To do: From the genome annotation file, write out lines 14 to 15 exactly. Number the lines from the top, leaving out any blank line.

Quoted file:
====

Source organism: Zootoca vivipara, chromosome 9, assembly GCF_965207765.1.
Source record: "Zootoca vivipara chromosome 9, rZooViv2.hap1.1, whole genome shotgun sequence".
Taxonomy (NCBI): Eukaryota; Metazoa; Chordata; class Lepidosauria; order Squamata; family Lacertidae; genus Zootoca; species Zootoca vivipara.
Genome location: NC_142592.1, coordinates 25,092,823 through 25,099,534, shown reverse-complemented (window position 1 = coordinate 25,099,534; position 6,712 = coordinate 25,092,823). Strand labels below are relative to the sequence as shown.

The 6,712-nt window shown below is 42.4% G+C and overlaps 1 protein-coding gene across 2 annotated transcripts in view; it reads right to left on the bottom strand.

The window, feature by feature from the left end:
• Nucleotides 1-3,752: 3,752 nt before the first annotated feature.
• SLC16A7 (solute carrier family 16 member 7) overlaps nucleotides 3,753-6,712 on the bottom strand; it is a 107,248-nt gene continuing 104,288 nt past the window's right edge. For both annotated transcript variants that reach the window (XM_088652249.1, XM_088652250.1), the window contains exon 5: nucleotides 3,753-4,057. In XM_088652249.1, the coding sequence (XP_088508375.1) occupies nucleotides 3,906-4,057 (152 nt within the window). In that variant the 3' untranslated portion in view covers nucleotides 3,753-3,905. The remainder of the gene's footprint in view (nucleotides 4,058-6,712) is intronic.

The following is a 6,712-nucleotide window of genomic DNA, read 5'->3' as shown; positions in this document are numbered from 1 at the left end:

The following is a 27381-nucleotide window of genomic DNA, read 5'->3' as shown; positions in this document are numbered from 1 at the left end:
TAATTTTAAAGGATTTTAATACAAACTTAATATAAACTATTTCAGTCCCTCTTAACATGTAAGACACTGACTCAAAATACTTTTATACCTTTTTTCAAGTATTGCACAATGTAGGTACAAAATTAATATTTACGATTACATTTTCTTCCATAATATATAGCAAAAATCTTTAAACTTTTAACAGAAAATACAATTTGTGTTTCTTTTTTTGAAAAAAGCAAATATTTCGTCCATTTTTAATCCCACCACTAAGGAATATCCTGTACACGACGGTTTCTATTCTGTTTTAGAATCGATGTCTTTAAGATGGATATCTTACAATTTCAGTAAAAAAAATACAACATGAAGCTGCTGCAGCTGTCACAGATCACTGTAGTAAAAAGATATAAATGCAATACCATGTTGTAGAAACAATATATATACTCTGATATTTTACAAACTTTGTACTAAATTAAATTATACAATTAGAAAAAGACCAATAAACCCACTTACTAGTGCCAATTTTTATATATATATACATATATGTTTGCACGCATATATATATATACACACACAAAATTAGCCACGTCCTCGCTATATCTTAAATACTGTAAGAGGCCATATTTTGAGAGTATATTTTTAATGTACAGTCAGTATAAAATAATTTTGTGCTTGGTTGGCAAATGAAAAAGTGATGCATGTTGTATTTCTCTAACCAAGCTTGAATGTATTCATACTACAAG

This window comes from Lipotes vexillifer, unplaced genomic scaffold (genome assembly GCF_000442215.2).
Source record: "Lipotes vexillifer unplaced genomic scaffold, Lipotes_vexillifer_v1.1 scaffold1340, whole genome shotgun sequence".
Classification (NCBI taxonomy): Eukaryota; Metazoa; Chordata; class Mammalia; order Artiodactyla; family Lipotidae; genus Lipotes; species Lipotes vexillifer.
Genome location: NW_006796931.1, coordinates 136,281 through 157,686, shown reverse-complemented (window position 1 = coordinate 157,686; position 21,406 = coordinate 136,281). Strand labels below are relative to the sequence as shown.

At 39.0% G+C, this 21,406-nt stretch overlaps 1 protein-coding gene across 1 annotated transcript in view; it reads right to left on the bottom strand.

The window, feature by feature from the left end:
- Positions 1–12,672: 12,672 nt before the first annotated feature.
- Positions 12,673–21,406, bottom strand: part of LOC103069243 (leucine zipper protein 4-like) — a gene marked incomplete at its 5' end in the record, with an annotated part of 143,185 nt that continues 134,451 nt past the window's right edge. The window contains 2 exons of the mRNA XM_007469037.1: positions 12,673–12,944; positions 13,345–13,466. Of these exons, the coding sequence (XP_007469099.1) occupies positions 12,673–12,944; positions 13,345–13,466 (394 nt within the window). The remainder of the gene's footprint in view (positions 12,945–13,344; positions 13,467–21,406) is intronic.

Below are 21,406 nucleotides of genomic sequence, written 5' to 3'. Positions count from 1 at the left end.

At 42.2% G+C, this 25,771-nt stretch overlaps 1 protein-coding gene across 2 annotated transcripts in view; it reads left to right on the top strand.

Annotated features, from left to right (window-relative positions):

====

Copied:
Classification (NCBI taxonomy): Eukaryota; Metazoa; Chordata; class Mammalia; order Artiodactyla; family Lipotidae; genus Lipotes; species Lipotes vexillifer.
Genome location: NW_006796931.1, coordinates 136,281 through 157,686, shown reverse-complemented (window position 1 = coordinate 157,686; position 21,406 = coordinate 136,281). Strand labels below are relative to the sequence as shown.